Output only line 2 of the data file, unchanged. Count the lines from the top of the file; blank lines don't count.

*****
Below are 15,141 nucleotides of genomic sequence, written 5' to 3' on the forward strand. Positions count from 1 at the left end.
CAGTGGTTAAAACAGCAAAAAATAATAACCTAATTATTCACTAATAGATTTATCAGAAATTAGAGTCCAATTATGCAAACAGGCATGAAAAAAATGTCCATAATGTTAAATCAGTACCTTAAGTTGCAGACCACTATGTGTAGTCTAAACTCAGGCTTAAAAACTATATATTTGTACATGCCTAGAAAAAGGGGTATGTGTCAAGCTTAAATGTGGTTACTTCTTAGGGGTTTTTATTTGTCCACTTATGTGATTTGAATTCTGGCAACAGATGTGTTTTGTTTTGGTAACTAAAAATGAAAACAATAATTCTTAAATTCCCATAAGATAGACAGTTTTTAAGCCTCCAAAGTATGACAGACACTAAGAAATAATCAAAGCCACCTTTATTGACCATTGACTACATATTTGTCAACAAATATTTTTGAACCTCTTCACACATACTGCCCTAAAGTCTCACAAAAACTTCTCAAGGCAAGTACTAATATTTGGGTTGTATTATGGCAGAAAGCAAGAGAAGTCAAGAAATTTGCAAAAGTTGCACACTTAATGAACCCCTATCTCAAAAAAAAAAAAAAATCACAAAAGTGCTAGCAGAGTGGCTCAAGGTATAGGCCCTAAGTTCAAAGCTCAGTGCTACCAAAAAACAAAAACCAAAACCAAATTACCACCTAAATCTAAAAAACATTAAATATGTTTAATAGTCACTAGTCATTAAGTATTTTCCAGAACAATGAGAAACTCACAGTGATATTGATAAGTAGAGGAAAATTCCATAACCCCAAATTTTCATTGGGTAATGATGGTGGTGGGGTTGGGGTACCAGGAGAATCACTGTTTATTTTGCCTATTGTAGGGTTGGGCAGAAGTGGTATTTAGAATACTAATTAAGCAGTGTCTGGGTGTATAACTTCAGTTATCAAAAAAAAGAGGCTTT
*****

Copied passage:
CAGTGGTTAAAACAGCAAAAAATAATAACCTAATTATTCACTAATAGATTTATCAGAAATTAGAGTCCAATTATGCAAACAGGCATGAAAAAAATGTCCATAATGTTAAATCAGTACCTTAAGTTGCAGACCACTATGTGTAGTCTAAACTCAGGCTTAAAAACTATATATTTGTACATGCCTAGAAAAAGGGGTATGTGTCAAGCTTAAATGTGGTTACTTCTTAGGGGTTTTTATTTGTCCACTTATGTGATTTGAATTCTGGCAACAGATGTGTTTTGTTTTGGTAACTAAAAATGAAAACAATAATTCTTAAATTCCCATAAGATAGACAGTTTTTAAGCCTCCAAAGTATGACAGACACTAAGAAATAATCAAAGCCACCTTTATTGACCATTGACTACATATTTGTCAACAAATATTTTTGAACCTCTTCACACATACTGCCCTAAAGTCTCACAAAAACTTCTCAAGGCAAGTACTAATATTTGGGTTGTATTATGGCAGAAAGCAAGAGAAGTCAAGAAATTTGCAAAAGTTGCACACTTAATGAACCCCTATCTCAAAAAAAAAAAAAAATCACAAAAGTGCTAGCAGAGTGGCTCAAGGTATAGGCCCTAAGTTCAAAGCTCAGTGCTACCAAAAAACAAAAACCAAAACCAAATTACCACCTAAATCTAAAAAACATTAAATATGTTTAATAGTCACTAGTCATTAAGTATTTTCCAGAACAATGAGAAACTCACAGTGATATTGATAAGTAGAGGAAAATTCCATAACCCCAAATTTTCATTGGGTAATGATGGTGGTGGGGTTGGGGTACCAGGAGAATCACTGTTTATTTTGCCTATTGTAGGGTTGGGCAGAAGTGGTATTTAGAATACTAATTAAGCAGTGTCTGGGTGTATAACTTCAGTTATCAAAAAAAAGAGGCTTT